CHISINAU (Reuters) – The small ex-Soviet state of Moldova must boost defences because Russia is not respecting its neutrality, pro-Western President Maia Sandu told national television on Wednesday.
Moldova, which borders Ukraine and Romania, applied for European Union membership this year and strongly condemned Russia’s invasion of Ukraine. There are Russian troops and peacekeepers based in its Transdniestria breakaway region and it relies heavily on Russian energy.
“Moldova is a neutral country, … but now Russia does not respect our neutrality, keeping its military on the territory of Moldova. We therefore need to strengthen our defence capability,” Sandu said.
The nation, one of Europe’s poorest countries, allocated just over 1 billion leu ($196.97 million)- or 0.45% of its gross domestic product – for defence spending this year.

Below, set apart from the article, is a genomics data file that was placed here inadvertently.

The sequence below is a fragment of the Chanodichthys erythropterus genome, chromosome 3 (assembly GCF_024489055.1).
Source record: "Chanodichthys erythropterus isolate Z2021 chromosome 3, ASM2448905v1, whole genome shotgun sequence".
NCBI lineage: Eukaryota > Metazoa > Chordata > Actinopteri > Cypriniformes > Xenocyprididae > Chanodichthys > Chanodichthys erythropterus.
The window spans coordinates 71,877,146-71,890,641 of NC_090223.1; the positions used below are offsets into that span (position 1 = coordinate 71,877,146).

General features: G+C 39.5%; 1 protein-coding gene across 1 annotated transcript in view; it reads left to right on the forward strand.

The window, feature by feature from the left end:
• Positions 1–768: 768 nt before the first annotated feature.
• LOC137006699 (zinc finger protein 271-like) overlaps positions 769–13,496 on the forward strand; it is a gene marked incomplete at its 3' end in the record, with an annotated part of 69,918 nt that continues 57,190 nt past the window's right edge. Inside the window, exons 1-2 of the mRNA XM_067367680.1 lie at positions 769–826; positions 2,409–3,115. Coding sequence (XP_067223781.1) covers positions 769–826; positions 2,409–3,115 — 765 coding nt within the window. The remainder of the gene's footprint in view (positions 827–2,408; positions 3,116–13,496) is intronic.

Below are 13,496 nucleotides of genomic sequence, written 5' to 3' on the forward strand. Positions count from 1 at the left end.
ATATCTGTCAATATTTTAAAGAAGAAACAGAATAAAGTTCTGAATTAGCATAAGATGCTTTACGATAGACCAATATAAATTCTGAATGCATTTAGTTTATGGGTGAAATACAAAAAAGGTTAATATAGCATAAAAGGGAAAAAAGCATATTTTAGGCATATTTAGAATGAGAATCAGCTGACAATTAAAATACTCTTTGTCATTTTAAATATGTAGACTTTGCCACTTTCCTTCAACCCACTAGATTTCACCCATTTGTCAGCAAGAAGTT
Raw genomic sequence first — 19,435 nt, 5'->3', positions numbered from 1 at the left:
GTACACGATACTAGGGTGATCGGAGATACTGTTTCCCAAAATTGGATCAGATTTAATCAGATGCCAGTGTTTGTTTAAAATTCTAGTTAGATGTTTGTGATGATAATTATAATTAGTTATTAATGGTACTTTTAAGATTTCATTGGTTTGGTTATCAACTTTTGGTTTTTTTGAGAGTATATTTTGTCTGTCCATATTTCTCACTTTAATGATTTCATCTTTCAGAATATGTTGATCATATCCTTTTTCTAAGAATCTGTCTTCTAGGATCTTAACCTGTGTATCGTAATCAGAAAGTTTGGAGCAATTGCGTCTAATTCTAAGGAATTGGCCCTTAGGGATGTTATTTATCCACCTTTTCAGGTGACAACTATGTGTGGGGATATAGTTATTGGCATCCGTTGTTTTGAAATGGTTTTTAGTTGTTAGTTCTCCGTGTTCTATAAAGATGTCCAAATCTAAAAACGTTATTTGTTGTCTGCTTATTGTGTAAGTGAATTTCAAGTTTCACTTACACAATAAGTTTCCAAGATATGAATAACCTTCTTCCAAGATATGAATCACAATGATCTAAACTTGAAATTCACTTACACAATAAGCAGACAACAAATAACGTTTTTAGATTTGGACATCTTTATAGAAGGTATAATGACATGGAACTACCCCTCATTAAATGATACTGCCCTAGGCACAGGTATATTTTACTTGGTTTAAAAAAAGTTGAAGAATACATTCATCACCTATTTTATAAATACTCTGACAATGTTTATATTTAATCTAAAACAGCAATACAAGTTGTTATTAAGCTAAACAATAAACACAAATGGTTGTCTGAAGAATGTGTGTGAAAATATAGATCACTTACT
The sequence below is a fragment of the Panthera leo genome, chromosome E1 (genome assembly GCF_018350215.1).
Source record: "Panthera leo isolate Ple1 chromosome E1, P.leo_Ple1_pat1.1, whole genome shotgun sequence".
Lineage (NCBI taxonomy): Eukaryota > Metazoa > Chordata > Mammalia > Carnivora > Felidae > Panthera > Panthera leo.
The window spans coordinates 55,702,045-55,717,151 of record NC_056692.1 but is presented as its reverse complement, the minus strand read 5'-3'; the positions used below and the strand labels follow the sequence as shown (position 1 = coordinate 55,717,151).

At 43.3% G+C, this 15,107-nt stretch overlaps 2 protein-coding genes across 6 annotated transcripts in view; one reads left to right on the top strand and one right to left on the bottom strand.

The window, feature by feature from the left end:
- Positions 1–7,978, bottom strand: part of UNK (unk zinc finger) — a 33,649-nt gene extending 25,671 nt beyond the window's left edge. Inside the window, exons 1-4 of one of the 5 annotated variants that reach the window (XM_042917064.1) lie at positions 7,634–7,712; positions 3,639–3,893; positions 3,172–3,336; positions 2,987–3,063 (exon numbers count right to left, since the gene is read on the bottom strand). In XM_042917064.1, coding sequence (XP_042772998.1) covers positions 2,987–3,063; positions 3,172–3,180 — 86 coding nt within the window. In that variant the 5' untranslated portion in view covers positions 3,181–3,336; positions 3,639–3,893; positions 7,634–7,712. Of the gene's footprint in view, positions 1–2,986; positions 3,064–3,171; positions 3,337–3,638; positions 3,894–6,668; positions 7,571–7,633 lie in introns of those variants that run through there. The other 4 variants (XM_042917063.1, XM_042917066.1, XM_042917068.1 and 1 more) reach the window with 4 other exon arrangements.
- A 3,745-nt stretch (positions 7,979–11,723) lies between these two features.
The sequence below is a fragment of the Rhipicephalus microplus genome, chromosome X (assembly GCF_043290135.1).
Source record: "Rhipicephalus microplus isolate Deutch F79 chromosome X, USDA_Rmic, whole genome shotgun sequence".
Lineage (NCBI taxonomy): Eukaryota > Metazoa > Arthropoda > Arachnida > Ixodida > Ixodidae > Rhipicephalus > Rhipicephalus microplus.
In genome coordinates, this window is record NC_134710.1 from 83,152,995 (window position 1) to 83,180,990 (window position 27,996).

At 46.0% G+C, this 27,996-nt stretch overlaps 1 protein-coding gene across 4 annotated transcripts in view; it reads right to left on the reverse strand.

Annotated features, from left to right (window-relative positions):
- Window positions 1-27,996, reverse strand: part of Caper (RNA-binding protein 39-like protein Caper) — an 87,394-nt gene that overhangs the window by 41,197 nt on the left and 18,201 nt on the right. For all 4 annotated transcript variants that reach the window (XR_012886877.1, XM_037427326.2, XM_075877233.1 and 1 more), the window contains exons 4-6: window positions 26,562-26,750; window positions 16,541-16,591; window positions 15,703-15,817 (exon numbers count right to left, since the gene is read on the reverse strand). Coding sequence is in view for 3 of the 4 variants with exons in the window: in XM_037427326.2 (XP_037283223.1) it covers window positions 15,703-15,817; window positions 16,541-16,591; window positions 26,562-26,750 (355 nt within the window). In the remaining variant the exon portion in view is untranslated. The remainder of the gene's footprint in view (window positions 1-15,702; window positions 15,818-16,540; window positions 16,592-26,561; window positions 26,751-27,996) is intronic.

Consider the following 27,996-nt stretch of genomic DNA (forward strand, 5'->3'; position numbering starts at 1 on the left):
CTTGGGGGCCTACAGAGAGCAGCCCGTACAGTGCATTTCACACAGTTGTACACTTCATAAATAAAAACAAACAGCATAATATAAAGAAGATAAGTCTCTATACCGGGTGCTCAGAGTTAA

Sandu’s comments went further than those made by a senior aide on Monday, who said the nation had to ramp up its defensive military power but made no mention of Russian troops.
Russia has stationed peacekeeping troops in Transdniestria since the early 1990s, when an armed conflict saw pro-Russian separatists wrest most of the region from Moldovan control.
Earlier this month Russian Foreign Minister Sergei Lavrov warned Moldova that threatening the security of Russian troops in Transdniestria risked triggering a military confrontation.
Sandu reiterated on Wednesday that Moldova wanted a political settlement to the stand-off.
($1 = 5.0769 lei)
(Reporting by Alexander Tanas; writing by David Ljunggren; Editing by Leslie Adler)